Focus on RO

Focus on RO

ABR Reaches Stakeholders Through Meetings, Publications, and Open Communication

By Paul E. Wallner, DO, ABR Associate Executive Director for Radiation Oncology; David Laszakovits, MBA, ABR Director of Communications; and Anthony M. Gerdeman, PhD, ABR Director of Exam Services

2022;15(4):8

Paul Wallner, MD; David Laszakovits; and Anthony Gerdeman, PhDTwo important elements of the American Board of Radiology’s responsibility to its stakeholders are transparency and availability. To meet this responsibility, Board representatives participate in many stakeholder meetings, provide regular articles and columns for a variety of publications, and maintain open lines of communication with staff and volunteer leadership of most organizations representing its constituent residents, candidates, and diplomates. The American Society for Radiation Oncology (ASTRO) is the largest radiation oncology (RO) specialty society in the United States, with more than 4,200 physician members. The primary criterion for active membership in the Society is board certification by the ABR. Over 95% of U.S. radiation oncologists are ASTRO members; thus, working with ASTRO gives the ABR access to effectively all its RO diplomates. With outreach to the Association of Residents in Radiation Oncology (ARRO), the Association of Directors of Radiation Oncology Programs (ADROP), and the Society of Chairs of Radiation Oncology Programs (SCAROP), the Board can also relate to all residents and candidates for Initial Certification.

To provide personalized services to its RO diplomates through ASTRO, the Board takes advantage of additional opportunities. The ASTRO news magazine, ASTROnews, is published in print and electronic formats bimonthly. Five issues a year are topic focused, and the ABR provides a From the ABR column for each of them. Where possible and appropriate, the Board column relates to the primary focus of the edition. The sixth edition is related solely to the ASTRO annual meeting; therefore, no ABR article is provided.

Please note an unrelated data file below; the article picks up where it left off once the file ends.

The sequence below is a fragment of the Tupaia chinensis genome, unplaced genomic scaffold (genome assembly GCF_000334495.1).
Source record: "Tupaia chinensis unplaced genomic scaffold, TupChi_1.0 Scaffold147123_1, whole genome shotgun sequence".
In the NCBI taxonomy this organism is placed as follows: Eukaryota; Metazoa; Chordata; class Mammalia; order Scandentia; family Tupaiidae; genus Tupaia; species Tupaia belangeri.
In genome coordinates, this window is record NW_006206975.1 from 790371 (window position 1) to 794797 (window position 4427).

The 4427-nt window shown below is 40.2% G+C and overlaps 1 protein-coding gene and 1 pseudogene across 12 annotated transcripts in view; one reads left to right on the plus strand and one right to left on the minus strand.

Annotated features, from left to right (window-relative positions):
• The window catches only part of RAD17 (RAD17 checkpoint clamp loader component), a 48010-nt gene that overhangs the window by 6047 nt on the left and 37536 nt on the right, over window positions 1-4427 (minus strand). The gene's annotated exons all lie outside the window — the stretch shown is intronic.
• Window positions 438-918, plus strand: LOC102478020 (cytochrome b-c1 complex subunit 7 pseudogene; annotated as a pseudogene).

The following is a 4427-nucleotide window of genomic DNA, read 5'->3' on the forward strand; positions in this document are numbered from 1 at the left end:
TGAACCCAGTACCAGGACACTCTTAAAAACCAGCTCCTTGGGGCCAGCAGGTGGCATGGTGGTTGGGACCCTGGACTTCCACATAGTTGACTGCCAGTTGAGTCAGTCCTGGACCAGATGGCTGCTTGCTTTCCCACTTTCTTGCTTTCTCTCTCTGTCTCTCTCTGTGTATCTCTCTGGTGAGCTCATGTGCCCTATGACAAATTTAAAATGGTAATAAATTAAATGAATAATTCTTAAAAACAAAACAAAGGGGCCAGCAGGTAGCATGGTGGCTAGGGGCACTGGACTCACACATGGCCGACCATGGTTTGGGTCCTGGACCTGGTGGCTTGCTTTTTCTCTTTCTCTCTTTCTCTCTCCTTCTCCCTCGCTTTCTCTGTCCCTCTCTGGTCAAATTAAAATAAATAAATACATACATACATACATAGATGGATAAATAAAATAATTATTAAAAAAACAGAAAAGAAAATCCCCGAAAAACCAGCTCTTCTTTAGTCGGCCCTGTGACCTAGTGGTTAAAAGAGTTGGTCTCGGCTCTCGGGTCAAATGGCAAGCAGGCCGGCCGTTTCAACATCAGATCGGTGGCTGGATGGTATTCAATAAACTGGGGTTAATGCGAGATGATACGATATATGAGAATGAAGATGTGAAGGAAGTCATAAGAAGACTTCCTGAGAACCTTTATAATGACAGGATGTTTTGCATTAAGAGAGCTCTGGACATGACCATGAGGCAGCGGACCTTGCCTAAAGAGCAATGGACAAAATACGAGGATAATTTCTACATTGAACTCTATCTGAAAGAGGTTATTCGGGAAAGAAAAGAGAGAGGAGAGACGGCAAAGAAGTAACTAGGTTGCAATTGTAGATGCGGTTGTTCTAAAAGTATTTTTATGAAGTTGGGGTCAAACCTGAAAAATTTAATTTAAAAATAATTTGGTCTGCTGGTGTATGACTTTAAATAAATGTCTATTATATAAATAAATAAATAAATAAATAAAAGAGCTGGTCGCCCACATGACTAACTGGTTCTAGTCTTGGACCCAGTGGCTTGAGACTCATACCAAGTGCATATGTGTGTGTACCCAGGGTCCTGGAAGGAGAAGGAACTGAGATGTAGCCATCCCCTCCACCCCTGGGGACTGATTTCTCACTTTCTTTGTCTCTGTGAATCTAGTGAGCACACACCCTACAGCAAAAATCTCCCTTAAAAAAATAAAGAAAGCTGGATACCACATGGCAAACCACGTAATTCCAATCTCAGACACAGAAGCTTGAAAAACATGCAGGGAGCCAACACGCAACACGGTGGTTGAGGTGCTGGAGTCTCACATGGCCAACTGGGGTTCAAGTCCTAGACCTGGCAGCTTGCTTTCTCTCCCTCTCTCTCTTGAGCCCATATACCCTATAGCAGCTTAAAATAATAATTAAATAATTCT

Every year, the ABR staffs a booth for the ASTRO annual meeting. Staff respond to individual queries and distribute available program literature. Inquiries most often relate to various aspects of Continuing Certification (MOC). This year, the ASTRO meeting will be held in San Antonio, Texas, October 23-26. The theme of the meeting, Artificial Intelligence and Emotional Intelligence: Caring for Patients in a Wireless World,1 gave rise to internal ABR consideration of how AI, especially, might be utilized by the ABR in the future.

AI will almost certainly provide tools to enable the Board to improve services to stakeholders, including in areas such as review and modification of policies and procedures, maintenance and search of records, and management of volunteer committee activities. AI will likely also be a valuable tool for exam development, with tracking of “good” versus problematic items (questions), generation of unique exam sets (forms), generation of new items, and verification of references. AI should also be a useful aid to expedite, verify, and distribute performance scores. The American Board of Medical Specialties (ABMS) has mandated that its 24 Member Boards include clinical informatics content in Initial and Continuing Certification assessment instruments. Beginning in 2021, this domain (including AI material) was included in RO exams and the Online Longitudinal Assessment (OLA) instrument.

References:

  1. American Society for Radiation Oncology Membership Criteria https://www.astro.org/About-ASTRO/Governance/Bylaws Accessed Sept. 20, 2022.

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